How would we go about incorporating Bitcoins into one of our workhorse models?

I think it’s a worthwhile question--for people who think talking about Bitcoins is worthwhile. A nice thing about Bitcoins is that we only have to think about money demand; the supply path is deterministic.

The reduced-form approach would be simple. We clearly can’t put all goods in a Bitcoin cash-in-advance (CIA) constraint because most goods can be bought with other currencies (and most goods can only be bought with currencies other than Bitcoin). But I think, for now, we can put a select few goods in a Bitcoin CIA constraint--the illegal or otherwise taboo goods we keep hearing about.* If this were the only friction associated with Bitcoins, we would expect a few people to hold a few Bitcoins (relative to total currency holdings). I suspect that we wouldn’t see the kind of volume and value we are currently seeing on the Bitcoin exchanges.

Suppose we put money in the utility function (MIU). We know that, on its own, this tends to produce results that look pretty similar to a CIA constraint. But suppose we use it in addition to the taboo goods CIA constraint. Whether this further boosts the equilibrium value of Bitcoins depends on the weight of Bitcoins in utility; if the weight is small, having enough Bitcoins to satisfy the CIA constraint will already be enough. If the weight is large, we get a few more people holding a few more Bitcoins. With something as novel and hyped as Bitcoins, there are some people who get utility just from being able to say that they own some. We can include the people who like Bitcoins simply because they’re not printed by government in here, too.

So, now do we have enough money demand to explain what we see on the exchanges? Maybe, but I don’t think so.

Are we missing something by being too reduced form? We can go a bit deeper with “turnpike” or search-and-matching models, but I don’t see them giving us a lot of mileage beyond what we’re getting from CIA. Are there any buyers and sellers of regular goods that are having trouble transacting due to thin market problems or failure to achieve a double coincidence of wants with the currencies they already have? I don’t think so. The truth is that Bitcoins only do a handful of things for us that cannot be done by other currencies.

Where am I going with this? Obviously I’m not saying anything that everyone doesn’t already know. I’m just thinking aloud. The difference between the market value of Bitcoins and the value we’d expect to see if there were only the CIA constraint and a bit of MIU going on can probably be roughly attributed to speculation.

But... speculation about what? Do Bitcoin holders anticipate that, in the future, more goods will be subject to a Bitcoin CIA? Do they think that more people will get utility from Bitcoins in the future? I don’t think either outcome is very plausible. Simply getting more businesses to accept Bitcoins in addition to dollars will only make Bitcoins more valuable (relative to dollars) if Bitcoin transaction costs are far lower than dollar transaction costs. The problem is that the cost of electronic transactions with dollars keeps falling. And the MIU factor will wear off as the hype recedes (though I admit that I thought we were close to peak Bitcoin hype two years ago; it could last awhile). Also, Uncle Sam.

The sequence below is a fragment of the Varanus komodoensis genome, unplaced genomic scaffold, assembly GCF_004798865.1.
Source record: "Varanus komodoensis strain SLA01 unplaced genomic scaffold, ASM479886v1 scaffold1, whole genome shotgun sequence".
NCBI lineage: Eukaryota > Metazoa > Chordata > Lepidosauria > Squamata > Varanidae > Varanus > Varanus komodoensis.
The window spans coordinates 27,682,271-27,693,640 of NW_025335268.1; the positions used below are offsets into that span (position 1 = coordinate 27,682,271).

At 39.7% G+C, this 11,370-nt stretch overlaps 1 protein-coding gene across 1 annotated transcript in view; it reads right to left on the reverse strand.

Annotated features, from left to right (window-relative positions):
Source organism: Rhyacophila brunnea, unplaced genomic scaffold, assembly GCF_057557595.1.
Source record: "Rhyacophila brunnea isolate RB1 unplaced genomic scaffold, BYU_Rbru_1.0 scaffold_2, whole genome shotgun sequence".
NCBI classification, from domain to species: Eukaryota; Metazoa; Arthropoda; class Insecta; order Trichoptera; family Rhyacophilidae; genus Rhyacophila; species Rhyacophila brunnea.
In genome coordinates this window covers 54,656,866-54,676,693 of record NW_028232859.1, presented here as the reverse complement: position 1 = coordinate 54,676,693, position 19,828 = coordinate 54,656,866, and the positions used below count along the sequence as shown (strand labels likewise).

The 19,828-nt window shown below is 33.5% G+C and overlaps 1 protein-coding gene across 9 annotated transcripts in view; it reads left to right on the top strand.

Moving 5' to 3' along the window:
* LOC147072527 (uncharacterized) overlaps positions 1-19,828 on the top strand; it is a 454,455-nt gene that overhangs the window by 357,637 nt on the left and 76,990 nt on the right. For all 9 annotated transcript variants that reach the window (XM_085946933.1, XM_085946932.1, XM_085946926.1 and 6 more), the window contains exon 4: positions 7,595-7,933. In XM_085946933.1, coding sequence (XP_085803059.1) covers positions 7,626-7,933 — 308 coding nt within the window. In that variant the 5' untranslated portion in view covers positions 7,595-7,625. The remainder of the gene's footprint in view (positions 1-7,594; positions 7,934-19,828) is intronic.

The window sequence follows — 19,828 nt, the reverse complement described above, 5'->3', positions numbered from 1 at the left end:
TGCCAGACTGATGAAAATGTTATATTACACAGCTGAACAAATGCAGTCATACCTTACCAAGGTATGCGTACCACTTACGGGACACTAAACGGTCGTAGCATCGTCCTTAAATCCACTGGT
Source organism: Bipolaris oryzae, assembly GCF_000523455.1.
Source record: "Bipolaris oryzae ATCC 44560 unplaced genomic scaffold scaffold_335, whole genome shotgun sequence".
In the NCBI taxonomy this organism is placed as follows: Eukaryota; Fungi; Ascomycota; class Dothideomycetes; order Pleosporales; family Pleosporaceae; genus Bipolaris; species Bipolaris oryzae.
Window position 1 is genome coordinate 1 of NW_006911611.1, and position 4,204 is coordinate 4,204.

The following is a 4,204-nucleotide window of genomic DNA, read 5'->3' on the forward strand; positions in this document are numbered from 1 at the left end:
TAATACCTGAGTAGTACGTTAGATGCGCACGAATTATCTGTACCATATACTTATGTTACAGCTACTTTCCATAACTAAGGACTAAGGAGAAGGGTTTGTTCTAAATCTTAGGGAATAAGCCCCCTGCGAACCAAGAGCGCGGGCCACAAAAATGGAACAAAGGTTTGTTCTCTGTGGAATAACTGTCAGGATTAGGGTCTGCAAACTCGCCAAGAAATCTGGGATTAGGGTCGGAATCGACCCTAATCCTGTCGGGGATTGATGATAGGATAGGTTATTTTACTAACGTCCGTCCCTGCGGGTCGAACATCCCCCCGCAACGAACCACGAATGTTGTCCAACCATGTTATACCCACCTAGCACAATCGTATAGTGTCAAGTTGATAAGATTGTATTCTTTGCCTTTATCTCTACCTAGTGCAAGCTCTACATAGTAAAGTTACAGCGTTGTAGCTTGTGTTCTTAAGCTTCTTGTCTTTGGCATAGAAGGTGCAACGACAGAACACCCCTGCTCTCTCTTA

A lot of the speculation is driven by multiple equilibria stuff--people think Bitcoin has value because people think Bitcoin has value, and some people think that, in the future, even more people think Bitcoin will have value. But multiple equilibria are pretty tricky and unpredictable things.

By the way, we could replace the word “Bitcoins” with “gold” and change “illegal goods” to “jewelry and dental implants,” and all the above analysis would hold up pretty well.

I’m not a pundit, so I’m not making a prediction about the future value of Bitcoin. I’m not saying it’s a “bubble” in the sense usually meant by journalists and bloggers who are always calling everything a bubble because they think current values are “too high” and a crash is inevitable. Going around calling things "bubbles" and making big price predictions is a fool's errand (and risks drawing the scorn of Scott Sumner). Bitcoin almost certainly is a bubble according to certain technical definitions; in some definitions, all currencies are bubbles (not to mention subject to multiple equilibria). But it may not be the kind of bubble that is guaranteed to “pop” eventually. Who knows? Nobody, and me least of all. I don’t have a prior about whether Bitcoins will be worth $1000 or $0 in a year. In fact, neither will surprise me (but both will be entertaining).

But I think it’s worth thinking about the sources of Bitcoin value.


*This doesn’t actually ensure value for Bitcoins, but it may mean that there is a high probability that some crypto currency can have value.